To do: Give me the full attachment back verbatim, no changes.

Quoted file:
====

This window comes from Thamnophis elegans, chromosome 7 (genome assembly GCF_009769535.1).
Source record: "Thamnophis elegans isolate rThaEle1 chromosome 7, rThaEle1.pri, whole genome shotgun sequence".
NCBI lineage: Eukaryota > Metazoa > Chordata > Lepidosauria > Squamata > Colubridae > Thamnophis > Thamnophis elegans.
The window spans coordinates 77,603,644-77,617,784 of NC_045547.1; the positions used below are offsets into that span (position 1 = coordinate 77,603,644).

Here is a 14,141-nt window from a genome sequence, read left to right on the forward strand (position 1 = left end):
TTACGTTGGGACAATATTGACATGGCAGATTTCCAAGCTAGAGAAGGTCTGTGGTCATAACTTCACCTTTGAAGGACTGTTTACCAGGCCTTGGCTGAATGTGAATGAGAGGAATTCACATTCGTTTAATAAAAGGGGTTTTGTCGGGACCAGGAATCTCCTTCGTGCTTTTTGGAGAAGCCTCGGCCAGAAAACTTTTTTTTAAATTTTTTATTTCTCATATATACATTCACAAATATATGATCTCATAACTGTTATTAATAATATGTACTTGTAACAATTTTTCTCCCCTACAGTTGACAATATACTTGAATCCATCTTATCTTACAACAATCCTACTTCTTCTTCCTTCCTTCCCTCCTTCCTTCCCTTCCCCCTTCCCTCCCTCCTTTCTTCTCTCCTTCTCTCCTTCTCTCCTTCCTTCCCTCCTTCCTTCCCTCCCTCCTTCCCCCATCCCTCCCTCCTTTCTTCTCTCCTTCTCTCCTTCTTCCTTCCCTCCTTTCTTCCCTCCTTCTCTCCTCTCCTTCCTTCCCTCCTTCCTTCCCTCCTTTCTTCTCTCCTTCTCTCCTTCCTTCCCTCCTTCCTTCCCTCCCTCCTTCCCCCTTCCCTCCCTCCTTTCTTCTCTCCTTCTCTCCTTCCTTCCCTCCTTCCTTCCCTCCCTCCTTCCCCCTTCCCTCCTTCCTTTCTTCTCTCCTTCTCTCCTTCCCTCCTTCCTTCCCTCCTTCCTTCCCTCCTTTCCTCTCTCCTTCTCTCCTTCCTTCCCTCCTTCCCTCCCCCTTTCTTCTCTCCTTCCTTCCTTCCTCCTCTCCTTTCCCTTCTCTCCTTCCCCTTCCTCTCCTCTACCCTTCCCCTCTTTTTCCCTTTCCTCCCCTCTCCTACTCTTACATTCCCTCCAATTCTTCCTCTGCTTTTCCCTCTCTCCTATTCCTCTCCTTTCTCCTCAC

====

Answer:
This window comes from Thamnophis elegans, chromosome 7 (genome assembly GCF_009769535.1).
Source record: "Thamnophis elegans isolate rThaEle1 chromosome 7, rThaEle1.pri, whole genome shotgun sequence".
NCBI lineage: Eukaryota > Metazoa > Chordata > Lepidosauria > Squamata > Colubridae > Thamnophis > Thamnophis elegans.
The window spans coordinates 77,603,644-77,617,784 of NC_045547.1; the positions used below are offsets into that span (position 1 = coordinate 77,603,644).

Here is a 14,141-nt window from a genome sequence, read left to right on the forward strand (position 1 = left end):
TTACGTTGGGACAATATTGACATGGCAGATTTCCAAGCTAGAGAAGGTCTGTGGTCATAACTTCACCTTTGAAGGACTGTTTACCAGGCCTTGGCTGAATGTGAATGAGAGGAATTCACATTCGTTTAATAAAAGGGGTTTTGTCGGGACCAGGAATCTCCTTCGTGCTTTTTGGAGAAGCCTCGGCCAGAAAACTTTTTTTTAAATTTTTTATTTCTCATATATACATTCACAAATATATGATCTCATAACTGTTATTAATAATATGTACTTGTAACAATTTTTCTCCCCTACAGTTGACAATATACTTGAATCCATCTTATCTTACAACAATCCTACTTCTTCTTCCTTCCTTCCCTCCTTCCTTCCCTTCCCCCTTCCCTCCCTCCTTTCTTCTCTCCTTCTCTCCTTCTCTCCTTCCTTCCCTCCTTCCTTCCCTCCCTCCTTCCCCCATCCCTCCCTCCTTTCTTCTCTCCTTCTCTCCTTCTTCCTTCCCTCCTTTCTTCCCTCCTTCTCTCCTCTCCTTCCTTCCCTCCTTCCTTCCCTCCTTTCTTCTCTCCTTCTCTCCTTCCTTCCCTCCTTCCTTCCCTCCCTCCTTCCCCCTTCCCTCCCTCCTTTCTTCTCTCCTTCTCTCCTTCCTTCCCTCCTTCCTTCCCTCCCTCCTTCCCCCTTCCCTCCTTCCTTTCTTCTCTCCTTCTCTCCTTCCCTCCTTCCTTCCCTCCTTCCTTCCCTCCTTTCCTCTCTCCTTCTCTCCTTCCTTCCCTCCTTCCCTCCCCCTTTCTTCTCTCCTTCCTTCCTTCCTCCTCTCCTTTCCCTTCTCTCCTTCCCCTTCCTCTCCTCTACCCTTCCCCTCTTTTTCCCTTTCCTCCCCTCTCCTACTCTTACATTCCCTCCAATTCTTCCTCTGCTTTTCCCTCTCTCCTATTCCTCTCCTTTCTCCTCAC